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White House says Texas hostage-taker raised no red flags when entering US

Malik Faisal Akram was checked against law enforcement databases when he landed in New York several weeks ago

Congregation Beth Israel hostage taker, identified as 44-year-old British national Malik Faisal Akram. (Courtesy)
Congregation Beth Israel hostage taker, identified as 44-year-old British national Malik Faisal Akram. (Courtesy)

DALLAS (AP) — The gunman who took four people hostage at a Texas synagogue in a 10-hour standoff that ended in his death was checked against law enforcement databases before entering the United States but raised no red flags, the White House said Tuesday.

Malik Faisal Akram, a 44-year-old British citizen, arrived in the US at Kennedy Airport in New York on a tourist visa about two weeks ago, officials said. He spent time in Dallas-area homeless shelters before the attack Saturday in the suburb of Colleyville

Akram was not believed to be included in the Terrorist Screening Database, a listing of known or suspected terrorists maintained by the FBI and shared with a variety of federal agencies, two law enforcement officials told The Associated Press. Had he been included, it would have been extremely difficult for him to get into the country.

“Our understanding, and obviously we’re still looking into this, is that he was checked against US government databases multiple times prior to entering the country, and the US government did not have any derogatory information about the individual in our systems at the time of entry,” White House press secretary Jen Psaki said.

She added: “We’re certainly looking back… [at] what occurred to learn every possible lesson we can to prevent attacks like this in the future.”

British media, including The Guardian, reported Tuesday that Akram was investigated by the domestic intelligence service MI5 as a possible “terrorist threat” in 2020, but the investigation was closed after authorities concluded he posed no threat.

Britain’s Home Office did not immediately comment on the reports.

The case illustrated once more the difficulties in identifying potential lone-wolf attackers, even as the US government has made enormous strides in its counterterrorism efforts since 9/11.

The standoff in Colleyville, a city of about 26,000 people 30 miles northwest of Dallas, ended after the last of the hostages ran out of the synagogue and an FBI SWAT team rushed in. Akram was killed, but authorities have declined to say who shot him, saying it was still under investigation.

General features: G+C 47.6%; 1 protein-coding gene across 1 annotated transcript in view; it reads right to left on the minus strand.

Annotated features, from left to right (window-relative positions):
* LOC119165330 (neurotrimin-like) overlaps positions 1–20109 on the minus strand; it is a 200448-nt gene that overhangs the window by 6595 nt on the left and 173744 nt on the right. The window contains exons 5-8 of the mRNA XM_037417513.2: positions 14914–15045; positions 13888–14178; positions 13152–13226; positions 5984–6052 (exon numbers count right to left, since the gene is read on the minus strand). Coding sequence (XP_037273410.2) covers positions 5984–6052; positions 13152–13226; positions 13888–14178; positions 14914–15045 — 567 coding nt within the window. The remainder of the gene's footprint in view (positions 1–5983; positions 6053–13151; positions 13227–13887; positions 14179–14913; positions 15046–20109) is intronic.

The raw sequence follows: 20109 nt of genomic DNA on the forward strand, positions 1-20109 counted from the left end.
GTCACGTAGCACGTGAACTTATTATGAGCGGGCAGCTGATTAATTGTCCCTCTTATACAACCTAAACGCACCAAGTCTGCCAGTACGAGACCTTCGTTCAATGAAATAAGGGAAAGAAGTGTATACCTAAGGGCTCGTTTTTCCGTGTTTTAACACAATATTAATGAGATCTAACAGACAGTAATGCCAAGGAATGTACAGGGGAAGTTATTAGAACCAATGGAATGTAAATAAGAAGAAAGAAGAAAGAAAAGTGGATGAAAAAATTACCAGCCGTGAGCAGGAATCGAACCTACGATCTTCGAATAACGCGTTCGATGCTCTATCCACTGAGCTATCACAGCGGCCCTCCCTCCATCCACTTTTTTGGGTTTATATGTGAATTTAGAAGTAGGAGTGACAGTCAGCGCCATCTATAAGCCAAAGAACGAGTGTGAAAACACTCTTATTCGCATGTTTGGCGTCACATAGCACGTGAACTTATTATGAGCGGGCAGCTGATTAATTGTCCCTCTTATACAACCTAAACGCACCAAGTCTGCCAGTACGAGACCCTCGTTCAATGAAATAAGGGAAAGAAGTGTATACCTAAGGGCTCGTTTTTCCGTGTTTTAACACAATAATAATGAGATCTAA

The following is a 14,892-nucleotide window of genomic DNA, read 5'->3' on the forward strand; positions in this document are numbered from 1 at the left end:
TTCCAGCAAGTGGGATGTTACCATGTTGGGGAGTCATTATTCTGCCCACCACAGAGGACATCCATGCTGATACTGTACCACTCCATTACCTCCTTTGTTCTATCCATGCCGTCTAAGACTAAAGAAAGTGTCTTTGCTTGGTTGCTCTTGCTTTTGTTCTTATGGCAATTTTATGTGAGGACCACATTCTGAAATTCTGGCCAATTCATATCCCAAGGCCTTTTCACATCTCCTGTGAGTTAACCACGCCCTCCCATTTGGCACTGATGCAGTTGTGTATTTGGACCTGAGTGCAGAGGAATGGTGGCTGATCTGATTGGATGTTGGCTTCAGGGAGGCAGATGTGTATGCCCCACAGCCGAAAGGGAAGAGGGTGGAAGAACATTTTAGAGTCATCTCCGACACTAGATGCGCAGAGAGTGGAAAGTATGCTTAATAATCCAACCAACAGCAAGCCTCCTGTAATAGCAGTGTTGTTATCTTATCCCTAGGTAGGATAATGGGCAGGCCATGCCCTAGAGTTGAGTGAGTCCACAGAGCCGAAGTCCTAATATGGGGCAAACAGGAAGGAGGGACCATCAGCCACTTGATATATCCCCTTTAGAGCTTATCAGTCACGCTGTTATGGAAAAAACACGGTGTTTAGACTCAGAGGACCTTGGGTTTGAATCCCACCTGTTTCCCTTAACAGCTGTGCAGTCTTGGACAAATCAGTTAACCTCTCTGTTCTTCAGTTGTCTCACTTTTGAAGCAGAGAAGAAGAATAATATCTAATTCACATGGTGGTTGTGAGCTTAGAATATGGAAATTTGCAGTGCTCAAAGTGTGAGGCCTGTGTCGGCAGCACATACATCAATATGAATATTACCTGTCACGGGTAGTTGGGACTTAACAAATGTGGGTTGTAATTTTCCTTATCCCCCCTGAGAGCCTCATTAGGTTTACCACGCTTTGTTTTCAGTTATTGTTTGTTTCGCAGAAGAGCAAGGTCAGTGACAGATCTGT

Law enforcement officials gather at Colleyville Elementary School near the Congregation Beth Israel synagogue, on Saturday, January 15, 2022, in Colleyville, Texas. (AP Photo/Tony Gutierrez)

US President Joe Biden called the episode an act of terror.

Rabbi Charlie Cytron-Walker, who was among the hostages, told CBS that he had let Akram into Congregation Beth Israel on Saturday morning because he appeared to need shelter.

Cytron-Walker said the man wasn’t threatening or suspicious at first, but later he heard a gun click as he was praying.

One hostage was released hours later, and the rabbi and two others later escaped after Cytron-Walker threw a chair at the gunman.

During the standoff, Akram could be heard on a Facebook livestream demanding the release of Aafia Siddiqui, an antisemitic Pakistani neuroscientist who is suspected of having ties to al-Qaeda and was convicted of trying to kill US troops in Afghanistan. The prison where Siddiqui is serving her sentence is in nearby Fort Worth.

An attorney in Texas who represents Siddiqui said the prisoner had no connection to Akram.

The investigation stretched to England, where over the weekend police announced that two teenagers were in custody in connection with the standoff. The teenagers are Akram’s sons, two US law enforcement officials told AP. The officials were not authorized to discuss the investigation and spoke on condition of anonymity.

On Tuesday, police in Britain said the teenagers had been released without charge. They were detained in Manchester, about 30 miles from Akram’s hometown of Blackburn.

Akram’s family said he had been “suffering from mental health issues.”

SWAT team members deploy near Congregation Beth Israel Synagogue during a hostage situation in Colleyville, Texas, on January 15, 2022. (Andy Jacobsohn/AFP)

Investigators believe he had initially traveled to New York believing that Siddiqui was still being held there — where her trial occurred — without realizing she had been sent to a federal prison in Texas.

During the standoff, Akram forced Cytron-Walker to call Angela Buchdahl, the senior rabbi at New York’s Central Synagogue, and told him to demand Siddiqui’s release. In at least one subsequent call, Akram ranted and demanded that Buchdahl make efforts to get Siddiqui freed, an official said. Buchdahl called 911 and reported the calls to New York City police.

Investigators are still working to sort through all of Akram’s movements in the US and are reviewing travel, financial and phone records, but they believe Akram may have traveled by bus to Texas, two of the officials said.

Authorities believe Akram bought the handgun used in the hostage-taking in a private sale, according to a person familiar with the matter who spoke on condition of anonymity because the investigation is still going on.

In another major terrorism case, Omar Mateen, who killed 49 people at an Orlando, Florida, nightclub in 2016, had been investigated repeatedly by the FBI but not charged. The FBI undertook an internal review of how it handled tips and leads in terrorism investigations.

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